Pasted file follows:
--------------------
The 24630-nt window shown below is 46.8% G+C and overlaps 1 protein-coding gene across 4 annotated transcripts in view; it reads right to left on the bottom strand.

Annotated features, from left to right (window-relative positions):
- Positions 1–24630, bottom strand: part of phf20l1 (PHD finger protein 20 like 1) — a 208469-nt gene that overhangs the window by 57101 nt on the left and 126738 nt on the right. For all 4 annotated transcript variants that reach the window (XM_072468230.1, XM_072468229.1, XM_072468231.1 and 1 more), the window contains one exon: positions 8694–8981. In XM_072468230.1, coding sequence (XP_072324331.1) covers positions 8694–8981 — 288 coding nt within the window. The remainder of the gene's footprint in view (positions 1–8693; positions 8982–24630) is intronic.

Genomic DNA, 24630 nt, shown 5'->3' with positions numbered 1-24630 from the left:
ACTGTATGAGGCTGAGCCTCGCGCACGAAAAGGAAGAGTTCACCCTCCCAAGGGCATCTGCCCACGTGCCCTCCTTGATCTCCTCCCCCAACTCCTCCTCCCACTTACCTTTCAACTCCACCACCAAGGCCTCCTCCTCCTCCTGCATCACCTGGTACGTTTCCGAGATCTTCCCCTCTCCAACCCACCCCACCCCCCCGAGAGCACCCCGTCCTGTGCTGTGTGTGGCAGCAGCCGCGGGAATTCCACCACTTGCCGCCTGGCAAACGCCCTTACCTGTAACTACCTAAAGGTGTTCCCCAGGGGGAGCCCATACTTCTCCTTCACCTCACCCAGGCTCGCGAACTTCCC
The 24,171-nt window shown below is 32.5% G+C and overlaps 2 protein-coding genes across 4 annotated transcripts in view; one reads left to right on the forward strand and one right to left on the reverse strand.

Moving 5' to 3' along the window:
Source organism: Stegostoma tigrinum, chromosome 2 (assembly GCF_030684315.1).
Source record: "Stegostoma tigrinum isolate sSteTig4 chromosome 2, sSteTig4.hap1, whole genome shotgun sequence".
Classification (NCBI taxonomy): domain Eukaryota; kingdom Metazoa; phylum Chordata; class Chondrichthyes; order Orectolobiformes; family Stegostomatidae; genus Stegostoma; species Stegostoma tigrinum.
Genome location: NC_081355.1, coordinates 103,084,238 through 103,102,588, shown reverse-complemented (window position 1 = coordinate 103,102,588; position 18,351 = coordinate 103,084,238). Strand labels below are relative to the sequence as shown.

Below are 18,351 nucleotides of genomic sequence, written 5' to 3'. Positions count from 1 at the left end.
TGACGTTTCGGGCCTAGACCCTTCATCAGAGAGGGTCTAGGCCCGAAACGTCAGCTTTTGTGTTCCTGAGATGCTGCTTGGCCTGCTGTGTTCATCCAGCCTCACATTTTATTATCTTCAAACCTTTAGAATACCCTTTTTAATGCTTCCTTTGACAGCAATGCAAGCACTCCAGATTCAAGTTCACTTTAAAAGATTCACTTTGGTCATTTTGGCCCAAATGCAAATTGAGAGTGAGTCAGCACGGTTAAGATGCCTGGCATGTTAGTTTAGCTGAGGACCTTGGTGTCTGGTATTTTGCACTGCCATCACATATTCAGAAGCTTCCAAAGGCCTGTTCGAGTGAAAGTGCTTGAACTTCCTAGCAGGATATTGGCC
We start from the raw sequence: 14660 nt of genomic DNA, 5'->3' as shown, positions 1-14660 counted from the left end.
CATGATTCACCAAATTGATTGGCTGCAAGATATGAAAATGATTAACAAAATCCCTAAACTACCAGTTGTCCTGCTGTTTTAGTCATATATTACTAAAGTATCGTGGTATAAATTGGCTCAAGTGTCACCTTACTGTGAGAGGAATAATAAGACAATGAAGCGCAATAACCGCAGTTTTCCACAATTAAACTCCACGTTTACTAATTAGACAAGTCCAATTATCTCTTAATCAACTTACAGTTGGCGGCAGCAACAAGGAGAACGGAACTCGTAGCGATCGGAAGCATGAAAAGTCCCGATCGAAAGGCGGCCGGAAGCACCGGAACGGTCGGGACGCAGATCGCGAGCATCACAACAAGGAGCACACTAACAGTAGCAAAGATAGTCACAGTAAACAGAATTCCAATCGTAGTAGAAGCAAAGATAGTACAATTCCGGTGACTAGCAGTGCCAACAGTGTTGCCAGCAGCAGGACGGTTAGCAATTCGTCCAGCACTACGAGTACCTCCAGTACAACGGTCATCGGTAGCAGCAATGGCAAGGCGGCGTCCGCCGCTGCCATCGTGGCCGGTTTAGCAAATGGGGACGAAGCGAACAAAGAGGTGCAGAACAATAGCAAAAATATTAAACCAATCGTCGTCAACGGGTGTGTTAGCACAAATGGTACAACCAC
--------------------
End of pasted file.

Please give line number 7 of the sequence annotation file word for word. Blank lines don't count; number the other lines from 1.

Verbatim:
Moving 5' to 3' along the window: